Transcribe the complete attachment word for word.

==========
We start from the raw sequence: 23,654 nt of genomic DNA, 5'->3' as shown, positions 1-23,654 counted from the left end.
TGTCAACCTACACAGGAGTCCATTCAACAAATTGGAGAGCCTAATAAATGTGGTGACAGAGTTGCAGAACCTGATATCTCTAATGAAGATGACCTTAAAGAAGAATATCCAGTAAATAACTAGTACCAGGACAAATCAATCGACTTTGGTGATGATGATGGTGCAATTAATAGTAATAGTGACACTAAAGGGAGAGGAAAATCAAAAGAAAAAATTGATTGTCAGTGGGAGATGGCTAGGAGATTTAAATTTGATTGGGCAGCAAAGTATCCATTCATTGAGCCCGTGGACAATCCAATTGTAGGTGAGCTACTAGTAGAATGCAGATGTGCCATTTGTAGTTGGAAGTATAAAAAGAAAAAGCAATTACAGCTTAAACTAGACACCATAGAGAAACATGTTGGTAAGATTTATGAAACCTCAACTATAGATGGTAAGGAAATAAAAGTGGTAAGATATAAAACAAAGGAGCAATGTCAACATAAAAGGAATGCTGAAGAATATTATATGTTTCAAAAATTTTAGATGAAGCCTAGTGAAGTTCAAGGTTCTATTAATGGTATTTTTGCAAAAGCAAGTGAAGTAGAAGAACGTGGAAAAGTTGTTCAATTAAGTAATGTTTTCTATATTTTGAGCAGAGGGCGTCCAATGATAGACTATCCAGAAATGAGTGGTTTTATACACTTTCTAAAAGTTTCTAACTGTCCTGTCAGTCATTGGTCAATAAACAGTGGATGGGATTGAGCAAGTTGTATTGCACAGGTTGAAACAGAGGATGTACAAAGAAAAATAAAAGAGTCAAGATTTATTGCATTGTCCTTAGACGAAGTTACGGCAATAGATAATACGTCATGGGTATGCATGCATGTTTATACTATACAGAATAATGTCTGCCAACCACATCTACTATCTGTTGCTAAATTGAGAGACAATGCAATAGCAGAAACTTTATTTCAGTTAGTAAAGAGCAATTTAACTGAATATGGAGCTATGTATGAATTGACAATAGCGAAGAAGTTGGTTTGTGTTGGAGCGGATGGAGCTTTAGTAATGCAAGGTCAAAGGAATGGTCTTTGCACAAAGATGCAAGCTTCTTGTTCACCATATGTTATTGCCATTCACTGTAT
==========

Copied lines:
We start from the raw sequence: 23,654 nt of genomic DNA, 5'->3' as shown, positions 1-23,654 counted from the left end.
TGTCAACCTACACAGGAGTCCATTCAACAAATTGGAGAGCCTAATAAATGTGGTGACAGAGTTGCAGAACCTGATATCTCTAATGAAGATGACCTTAAAGAAGAATATCCAGTAAATAACTAGTACCAGGACAAATCAATCGACTTTGGTGATGATGATGGTGCAATTAATAGTAATAGTGACACTAAAGGGAGAGGAAAATCAAAAGAAAAAATTGATTGTCAGTGGGAGATGGCTAGGAGATTTAAATTTGATTGGGCAGCAAAGTATCCATTCATTGAGCCCGTGGACAATCCAATTGTAGGTGAGCTACTAGTAGAATGCAGATGTGCCATTTGTAGTTGGAAGTATAAAAAGAAAAAGCAATTACAGCTTAAACTAGACACCATAGAGAAACATGTTGGTAAGATTTATGAAACCTCAACTATAGATGGTAAGGAAATAAAAGTGGTAAGATATAAAACAAAGGAGCAATGTCAACATAAAAGGAATGCTGAAGAATATTATATGTTTCAAAAATTTTAGATGAAGCCTAGTGAAGTTCAAGGTTCTATTAATGGTATTTTTGCAAAAGCAAGTGAAGTAGAAGAACGTGGAAAAGTTGTTCAATTAAGTAATGTTTTCTATATTTTGAGCAGAGGGCGTCCAATGATAGACTATCCAGAAATGAGTGGTTTTATACACTTTCTAAAAGTTTCTAACTGTCCTGTCAGTCATTGGTCAATAAACAGTGGATGGGATTGAGCAAGTTGTATTGCACAGGTTGAAACAGAGGATGTACAAAGAAAAATAAAAGAGTCAAGATTTATTGCATTGTCCTTAGACGAAGTTACGGCAATAGATAATACGTCATGGGTATGCATGCATGTTTATACTATACAGAATAATGTCTGCCAACCACATCTACTATCTGTTGCTAAATTGAGAGACAATGCAATAGCAGAAACTTTATTTCAGTTAGTAAAGAGCAATTTAACTGAATATGGAGCTATGTATGAATTGACAATAGCGAAGAAGTTGGTTTGTGTTGGAGCGGATGGAGCTTTAGTAATGCAAGGTCAAAGGAATGGTCTTTGCACAAAGATGCAAGCTTCTTGTTCACCATATGTTATTGCCATTCACTGTAT